Sharkman. That name really just says it all. Without knowing anything about this toy, I knew I had to have it immediately upon finding it in some dead store stock. I need to check that impulse more often.
The Legend of Sharkman was a toy line produced by Beyond-Action Figures in the late 90s and inspired by the surfwear of Maui & Sons. I was a little surprised at how recent these were- you would have thought the toy industry learned its lesson about churning out half-cocked superhero toys by that time. The eponymous main character is based on the Sharkman mascot made famous by Maui & Sons. Per the backing card, he was created by the Goddess Hina to guard the islands of Polynesia from pollution and Green Manta, aided by his friends Maui and Iniki. Residents of Hawaii, avert your eyes. An animated series was in the works as well. Unsurprisingly, these action figures (the ones that were actually produced) went directly to clearance bins; I am pretty sure that Beyond-Action did not stick around for much long after.
Sharkman is a cool toy simply because he is a three-dimensional realization of the M&S logo. If you grew up in Hawaii during the 80s, Maui & Sons was pretty much everywhere. Sculpting is rather nice, if a bit overwrought. The figure does freak me out a bit though, because he really does look like an anthropomorphic shark- take off his surfer-dude shades and he stares back with beady little dead eyes (I've heard these were supposed to light up along with his chest logo, but the electronics were gutted to save costs). But he does own a surfboard, skateboard and snowboard (for that Hawaiian snow), so I'd wager him to be a pretty laid-back dude. You might have a problem when he gets the munchies after smoking out. There is also a variation with a yellow shirt (purple is his traditional color).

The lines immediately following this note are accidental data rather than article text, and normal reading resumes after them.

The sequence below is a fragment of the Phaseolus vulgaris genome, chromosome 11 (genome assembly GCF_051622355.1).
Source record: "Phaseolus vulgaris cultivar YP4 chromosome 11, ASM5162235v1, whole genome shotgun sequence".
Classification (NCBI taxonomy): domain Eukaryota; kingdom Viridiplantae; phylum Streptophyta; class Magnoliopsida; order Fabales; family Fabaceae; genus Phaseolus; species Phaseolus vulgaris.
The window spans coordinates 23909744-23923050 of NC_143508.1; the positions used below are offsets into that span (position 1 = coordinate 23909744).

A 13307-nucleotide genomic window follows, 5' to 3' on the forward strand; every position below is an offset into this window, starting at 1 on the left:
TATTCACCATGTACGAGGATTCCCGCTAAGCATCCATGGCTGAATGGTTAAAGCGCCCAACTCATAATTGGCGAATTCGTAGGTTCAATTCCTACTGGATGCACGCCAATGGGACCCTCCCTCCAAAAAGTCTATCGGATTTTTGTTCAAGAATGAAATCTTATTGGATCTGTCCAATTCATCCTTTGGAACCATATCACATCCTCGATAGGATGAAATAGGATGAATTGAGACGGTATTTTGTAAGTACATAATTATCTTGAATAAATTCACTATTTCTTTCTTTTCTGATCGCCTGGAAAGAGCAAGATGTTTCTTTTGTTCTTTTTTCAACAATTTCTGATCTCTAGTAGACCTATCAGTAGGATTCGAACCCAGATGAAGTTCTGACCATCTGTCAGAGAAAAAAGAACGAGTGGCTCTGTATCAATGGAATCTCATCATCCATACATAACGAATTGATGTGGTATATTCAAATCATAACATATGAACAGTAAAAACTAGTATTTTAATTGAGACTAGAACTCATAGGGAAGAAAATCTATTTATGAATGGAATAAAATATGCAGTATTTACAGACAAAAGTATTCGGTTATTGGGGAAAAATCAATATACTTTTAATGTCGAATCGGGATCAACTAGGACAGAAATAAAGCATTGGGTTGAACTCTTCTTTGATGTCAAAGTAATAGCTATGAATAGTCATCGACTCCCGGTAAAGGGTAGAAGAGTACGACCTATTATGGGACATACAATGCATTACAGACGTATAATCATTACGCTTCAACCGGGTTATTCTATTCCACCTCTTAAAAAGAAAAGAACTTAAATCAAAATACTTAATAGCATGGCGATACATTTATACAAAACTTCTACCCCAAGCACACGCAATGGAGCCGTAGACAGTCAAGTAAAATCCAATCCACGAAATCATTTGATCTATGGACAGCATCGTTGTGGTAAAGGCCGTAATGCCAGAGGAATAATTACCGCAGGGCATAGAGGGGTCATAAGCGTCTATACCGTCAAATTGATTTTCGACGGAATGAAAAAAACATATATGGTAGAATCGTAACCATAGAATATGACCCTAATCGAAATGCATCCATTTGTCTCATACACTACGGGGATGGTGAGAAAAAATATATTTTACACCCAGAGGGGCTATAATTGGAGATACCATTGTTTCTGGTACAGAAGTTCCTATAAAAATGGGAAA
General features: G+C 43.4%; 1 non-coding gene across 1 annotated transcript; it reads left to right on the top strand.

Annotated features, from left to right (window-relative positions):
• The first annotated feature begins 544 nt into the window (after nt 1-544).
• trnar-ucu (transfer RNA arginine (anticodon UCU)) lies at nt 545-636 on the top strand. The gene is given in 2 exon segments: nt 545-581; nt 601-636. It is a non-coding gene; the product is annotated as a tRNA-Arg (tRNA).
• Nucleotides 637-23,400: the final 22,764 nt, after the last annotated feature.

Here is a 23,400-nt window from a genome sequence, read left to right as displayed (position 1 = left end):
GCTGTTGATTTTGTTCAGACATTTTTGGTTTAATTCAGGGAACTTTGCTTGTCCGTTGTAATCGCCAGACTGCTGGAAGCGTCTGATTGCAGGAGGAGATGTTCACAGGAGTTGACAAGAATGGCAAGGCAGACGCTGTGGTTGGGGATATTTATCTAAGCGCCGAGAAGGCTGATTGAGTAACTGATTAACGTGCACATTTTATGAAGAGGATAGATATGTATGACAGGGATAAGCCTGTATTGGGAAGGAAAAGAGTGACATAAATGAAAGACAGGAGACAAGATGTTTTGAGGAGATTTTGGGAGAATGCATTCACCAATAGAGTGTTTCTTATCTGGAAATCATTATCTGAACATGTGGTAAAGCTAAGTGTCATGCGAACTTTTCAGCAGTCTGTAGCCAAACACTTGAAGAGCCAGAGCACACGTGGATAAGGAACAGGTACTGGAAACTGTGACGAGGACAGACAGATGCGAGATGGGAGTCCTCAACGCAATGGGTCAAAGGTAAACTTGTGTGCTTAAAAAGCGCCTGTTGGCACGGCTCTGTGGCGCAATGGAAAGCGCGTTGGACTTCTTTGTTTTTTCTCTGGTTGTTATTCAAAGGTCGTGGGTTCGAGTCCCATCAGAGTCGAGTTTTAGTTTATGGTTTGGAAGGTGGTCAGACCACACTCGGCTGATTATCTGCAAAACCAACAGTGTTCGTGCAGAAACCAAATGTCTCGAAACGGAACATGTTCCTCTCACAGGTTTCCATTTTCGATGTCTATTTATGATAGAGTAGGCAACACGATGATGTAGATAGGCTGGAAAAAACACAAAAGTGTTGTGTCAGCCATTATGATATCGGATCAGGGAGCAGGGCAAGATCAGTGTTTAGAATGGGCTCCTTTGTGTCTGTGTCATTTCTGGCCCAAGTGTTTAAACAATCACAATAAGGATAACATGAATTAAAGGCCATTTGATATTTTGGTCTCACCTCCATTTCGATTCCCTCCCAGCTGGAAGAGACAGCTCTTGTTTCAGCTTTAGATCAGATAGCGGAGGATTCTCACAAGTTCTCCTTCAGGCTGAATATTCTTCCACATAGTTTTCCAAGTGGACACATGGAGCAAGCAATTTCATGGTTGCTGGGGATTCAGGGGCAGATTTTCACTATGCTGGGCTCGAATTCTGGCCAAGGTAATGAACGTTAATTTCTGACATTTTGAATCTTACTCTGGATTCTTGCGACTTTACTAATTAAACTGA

So how about those other characters?
Sharkman's right-hand man and best 'bra' is da kine local guy, Maui. Maui is the stereotypical fat local guy portrayed in nearly every series about Hawaii- but he gets a war helmet and club as accessories. Good thing none of the bad guys own guns. Maybe Maui is really the alter-ego of Sharkman (since the name of the company is, after all, Maui & Sons) but we'll never know. I can't tell if he's trying to fly the shaka or hitch a ride.
Iniki is the leading lady of this Faux-waiian freakshow. Perhaps the designers were not aware that she shares the name of the hurricane that devastated the island of Kauai just 5 years earlier. Although smitten with Sharkman, she cannot overcome her fear of him accidentally biting her head off during a moment of passion. We can only hope that she will have better luck with the cast of Baywatch.
Green Manta is the main villain. Why is he trying to pollute the islands of Polynesia? Undersea oil? Unobtanium? (Don't say spite. Don't say spite.) Spite?
If I were to peg a shelfwarmer from this line (beyond, you know, all of them) it would be Doc Toxic. No kid wants a toy with a robe. I feel pretty confident in saying that throughout action figure history, the robed characters are consistently the worst sellers. Hagar the Witch from Panosh's Voltron. The Robotech Master from Matchbox. You know the one. Eclipsed only by the unpopularity of the series itself.
"Hey guys, I don't know what to name this last guy. He's like a big lobster thing with a spiky paddle. I just can... OMG JUMBO PRAWNS AT RED LOBSTER! THE PRAWN. WE'LL CALL HIM THE PRAWN. Ok, let's go get beers."
And there were vehicles planned for this line. These all seem to have been canceled. Not unexpected, as the big ticket items would be first to go if the initial figures could not sell.
There are two spaceship toys, which I find kind of strange. The Sharkinator is probably the best designed- at least the only vehicle of the lineup that does not have an overwhelming generic toy feel. Oddly, it does not seem large enough to house any of the figures. The other ship is the Quazar Shark "The Quark." This looks like it could comfortably house one or two of the toys, so it has to be enormous. It also vibrates.
And the last vehicle is Iniki's
Sharkman was both a product and casualty of its time. Maybe a few years earlier it might have flown, however briefly. But kids were too much into their Tama-gatchas and Pokimans at that time to bat an eye at freaky action figures.
And I think you can safely say that Maui & Sons really... jumped the shark.